On any normal Sunday, an undefeated Washington Redskins team wouldn't wonder about the greeting it would receive today from its usually faithful fans in RFK Stadium. But on this day, with memories of the eight-week strike still fresh, the players admit they aren't sure how the crowd will react during their game against the Philadelphia Eagles.

"I think the reception will be pretty good, but I'm sure the fans still have to get rid of some of their frustration," middle linebacker Neal Olkewicz said. "If they have to, go ahead. But let's hope everyone is glad to get the strike over with so we can get on with football. They've always treated us great in the past."

Coach Joe Gibbs is optimistic about the fans' reaction to the 1 p.m. game (WDVM-TV-9). It's been 350 days since the Redskins last played in RFK and he thinks the long absence might overcome any crowd resentment about the walkout.

"I'm expecting a good reception," Gibbs said. "We've been gone a long time and the fans have seen our team play hard on the road and win some tough games. They should be real proud of these players. I'm selfishly hoping that they'll give us a lift.

"I've always thought we have an advantage at RFK. The fans are wonderful and the stadium is different. It's not like the real new stadiums. It looks different and we have grass, not artificial turf."

Strike or not, the Redskins already have their 108th straight sellout, since all seats are sold before the season. But how many ticket holders will show up to watch Washington, one of the National Football League's surprise teams?

Last year, the Redskins averaged 3,510 no-shows for eight home games, 6 percent of capacity. The highest total was 8,339 against the Colts. The 1981 Eagle game had only 2,839 no-shows.

"Being 3-0, we should get a very good greeting," said kick returner Mike Nelms. "I don't expect they have forgiven anything, but they've more or less put it aside. They've had a chance to cool off.

"I hope they look at us as people who are performing a service, just like anyone else who works. This is a game to the fan but for me it's the way I support my wife and pay the mortgage note. I wasn't born a pro -- I worked very hard to get here. The whole point of the strike was to say we didn't think we were receiving proper compensation for the services we produce. Just like anyone else, we wanted to be paid what we think we are worth."

Some of the strike's sting today could be neutralized by another return. Joe Washington, who made a token appearance against the Giants last week, is fit for more work now, which should help a Redskins offense that already has the National Conference's No. 1 passer, Joe Theismann, and rusher, John Riggins.

"Joe is going to play considerably more," said Gibbs, whose team has won six straight over two years and five in a row at home. "But John is going to start. He's played so well and he's carried us at times. Joe should be able to give him more rest and he also can add certain things to our offense when he is in there."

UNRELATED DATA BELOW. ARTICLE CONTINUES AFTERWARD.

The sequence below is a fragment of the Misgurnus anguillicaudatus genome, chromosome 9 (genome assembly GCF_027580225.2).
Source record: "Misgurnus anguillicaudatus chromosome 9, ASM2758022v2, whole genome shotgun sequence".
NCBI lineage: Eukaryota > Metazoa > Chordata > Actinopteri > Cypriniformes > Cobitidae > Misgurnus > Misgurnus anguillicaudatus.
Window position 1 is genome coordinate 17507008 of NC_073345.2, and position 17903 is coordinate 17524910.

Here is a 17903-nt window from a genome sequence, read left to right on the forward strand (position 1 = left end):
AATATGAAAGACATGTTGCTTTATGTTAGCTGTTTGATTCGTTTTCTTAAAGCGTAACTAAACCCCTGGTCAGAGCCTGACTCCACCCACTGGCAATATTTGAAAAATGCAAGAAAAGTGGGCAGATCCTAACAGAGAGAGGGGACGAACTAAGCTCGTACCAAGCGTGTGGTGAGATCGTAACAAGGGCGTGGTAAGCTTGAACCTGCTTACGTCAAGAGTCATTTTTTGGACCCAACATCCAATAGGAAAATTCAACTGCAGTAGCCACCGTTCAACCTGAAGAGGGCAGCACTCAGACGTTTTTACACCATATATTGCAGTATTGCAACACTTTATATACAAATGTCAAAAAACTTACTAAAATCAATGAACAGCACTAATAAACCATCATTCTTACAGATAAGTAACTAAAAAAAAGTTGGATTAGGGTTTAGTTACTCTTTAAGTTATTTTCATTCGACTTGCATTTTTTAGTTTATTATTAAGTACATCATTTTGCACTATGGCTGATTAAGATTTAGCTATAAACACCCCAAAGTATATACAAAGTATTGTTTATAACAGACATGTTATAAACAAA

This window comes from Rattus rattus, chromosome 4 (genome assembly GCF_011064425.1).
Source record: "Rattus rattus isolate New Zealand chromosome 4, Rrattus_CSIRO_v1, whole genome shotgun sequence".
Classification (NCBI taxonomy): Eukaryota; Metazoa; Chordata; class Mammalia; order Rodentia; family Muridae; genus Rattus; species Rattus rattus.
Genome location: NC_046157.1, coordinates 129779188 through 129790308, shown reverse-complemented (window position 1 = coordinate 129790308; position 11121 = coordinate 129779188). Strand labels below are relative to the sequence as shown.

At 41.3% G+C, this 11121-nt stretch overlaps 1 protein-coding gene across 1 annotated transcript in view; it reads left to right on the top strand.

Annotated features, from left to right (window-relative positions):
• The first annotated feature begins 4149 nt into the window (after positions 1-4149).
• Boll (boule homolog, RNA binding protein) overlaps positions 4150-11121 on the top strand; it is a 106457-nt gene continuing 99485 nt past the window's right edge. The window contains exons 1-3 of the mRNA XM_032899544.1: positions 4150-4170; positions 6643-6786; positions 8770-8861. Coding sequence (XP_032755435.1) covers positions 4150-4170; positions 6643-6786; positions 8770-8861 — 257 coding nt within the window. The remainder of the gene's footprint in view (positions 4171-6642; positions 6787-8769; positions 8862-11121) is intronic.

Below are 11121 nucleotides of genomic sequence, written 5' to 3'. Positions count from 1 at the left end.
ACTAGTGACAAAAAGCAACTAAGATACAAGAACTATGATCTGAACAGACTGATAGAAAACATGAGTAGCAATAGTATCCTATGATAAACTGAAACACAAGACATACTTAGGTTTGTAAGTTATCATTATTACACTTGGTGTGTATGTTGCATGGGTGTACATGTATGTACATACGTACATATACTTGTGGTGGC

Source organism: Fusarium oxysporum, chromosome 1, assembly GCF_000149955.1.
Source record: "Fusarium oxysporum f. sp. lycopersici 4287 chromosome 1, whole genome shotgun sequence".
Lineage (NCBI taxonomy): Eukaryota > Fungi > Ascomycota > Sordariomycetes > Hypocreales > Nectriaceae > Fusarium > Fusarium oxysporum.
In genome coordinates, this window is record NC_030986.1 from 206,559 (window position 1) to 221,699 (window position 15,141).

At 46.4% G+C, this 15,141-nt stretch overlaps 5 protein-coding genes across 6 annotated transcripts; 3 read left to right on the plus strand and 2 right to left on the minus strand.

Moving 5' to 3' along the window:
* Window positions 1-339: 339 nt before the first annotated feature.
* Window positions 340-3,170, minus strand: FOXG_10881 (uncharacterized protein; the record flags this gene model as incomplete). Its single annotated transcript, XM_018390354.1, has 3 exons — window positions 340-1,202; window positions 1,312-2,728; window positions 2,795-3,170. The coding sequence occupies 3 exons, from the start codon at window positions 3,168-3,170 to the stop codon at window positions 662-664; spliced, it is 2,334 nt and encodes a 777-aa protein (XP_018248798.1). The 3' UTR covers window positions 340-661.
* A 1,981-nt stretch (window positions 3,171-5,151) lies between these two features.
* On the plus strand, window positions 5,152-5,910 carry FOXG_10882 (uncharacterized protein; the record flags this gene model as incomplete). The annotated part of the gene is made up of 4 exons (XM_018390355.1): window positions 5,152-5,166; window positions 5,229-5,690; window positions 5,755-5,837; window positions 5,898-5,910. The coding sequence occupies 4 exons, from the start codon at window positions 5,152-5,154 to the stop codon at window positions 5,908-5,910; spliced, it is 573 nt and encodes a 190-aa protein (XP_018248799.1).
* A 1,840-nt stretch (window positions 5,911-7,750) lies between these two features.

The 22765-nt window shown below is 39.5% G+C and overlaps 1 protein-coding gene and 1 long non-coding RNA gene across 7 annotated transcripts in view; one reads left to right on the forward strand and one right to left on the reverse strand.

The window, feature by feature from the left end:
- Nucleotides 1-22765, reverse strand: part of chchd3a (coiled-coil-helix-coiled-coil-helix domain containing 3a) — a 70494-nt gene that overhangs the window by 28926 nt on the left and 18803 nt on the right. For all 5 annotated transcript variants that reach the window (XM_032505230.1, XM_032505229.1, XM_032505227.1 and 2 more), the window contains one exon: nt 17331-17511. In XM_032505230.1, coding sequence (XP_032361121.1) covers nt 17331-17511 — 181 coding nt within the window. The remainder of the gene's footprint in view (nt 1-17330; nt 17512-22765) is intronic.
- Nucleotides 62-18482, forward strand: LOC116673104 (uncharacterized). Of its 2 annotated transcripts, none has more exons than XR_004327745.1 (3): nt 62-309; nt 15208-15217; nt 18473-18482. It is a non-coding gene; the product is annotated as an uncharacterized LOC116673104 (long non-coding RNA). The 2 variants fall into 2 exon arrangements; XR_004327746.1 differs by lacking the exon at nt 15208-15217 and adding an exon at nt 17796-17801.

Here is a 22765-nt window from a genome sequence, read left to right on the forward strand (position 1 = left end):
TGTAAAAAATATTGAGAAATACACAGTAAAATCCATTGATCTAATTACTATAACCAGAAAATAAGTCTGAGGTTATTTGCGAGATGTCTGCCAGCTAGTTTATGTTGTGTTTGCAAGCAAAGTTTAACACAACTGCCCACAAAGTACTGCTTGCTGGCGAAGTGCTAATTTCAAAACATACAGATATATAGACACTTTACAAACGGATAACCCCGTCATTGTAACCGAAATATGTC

Washington is eager to get going after a long layoff caused by a preseason knee operation. "I was able to do a lot in practice this week, things like cutting and changing direction, and the knee felt great," he said. "One more week has helped me, because it was a long time off for me. I had to feel comfortable again and now I do."

To win three straight on the road against 1981 playoff teams was a difficult enough task for the Redskins, but to do it without Washington, their leading rusher and receiver last year, was just as surprising. His return couldn't come at a better time for his team, either, since the Eagles desperately need a victory after an unsettling 1-2 start.

The Redskins beat Philadelphia, 37-34, in the opener, outgaining the Eagles, 487 yards to 427. Philadelphia had a 416-176 yardage advantage last year in RFK, but lost, 15-13, when linebacker Monte Coleman returned an interception 52 yards for the winning touchdown. Coleman has a sore shoulder and will be limited today to pass defense duties, if he plays at all. Mel Kaufman will start for him.

"Football runs in cycles and sometimes you can't do anything about it when things don't go right," Washington said. "The Eagles are going to get things straightened out, but I just hope it's not this week. That's why I'm glad we are 3-0. The fans should be behind us. If we were 0-3, it might be different."

Even though the Eagles are leading the NFC in total offense (374 a game), they fell behind, 18-0, last week against Cincinnati before finally losing, 18-14. Philadelphia's normally strong defense has dropped to 13th in the conference, yielding 389 yards a week.

To help bolster a shaky rush defense, Coach Dick Vermeil has moved Jerry Robinson to inside linebacker, replacing Washington native Al Chesley. But the Eagles aren't running the ball well, either. Wilbert Montgomery, who has sore ribs, has gained only 133 yards, although he has had three 100-yard games against the Redskins.

Philadelphia has six turnovers, a respectable total, but overshadowed by the Redskins' mere two. Washington is playing nearly perfect football, but hasn't had an easy victory yet. Naturally, Gibbs is concerned how long his team can continue to avoid telling errors.

"We know we have to keep away from turnovers to win," he said, "but it's something you can't ever predict. If we start giving the ball up a lot, we can't stay with the Eagles. It's that simple."

Gibbs laughed. "Everyone says to me it should be easier to play the Eagles now, because our staff is more familiar with their personnel. Heck, it makes me nervous, because I know how well they are capable of playing. Sometimes it's better not to have as much knowledge."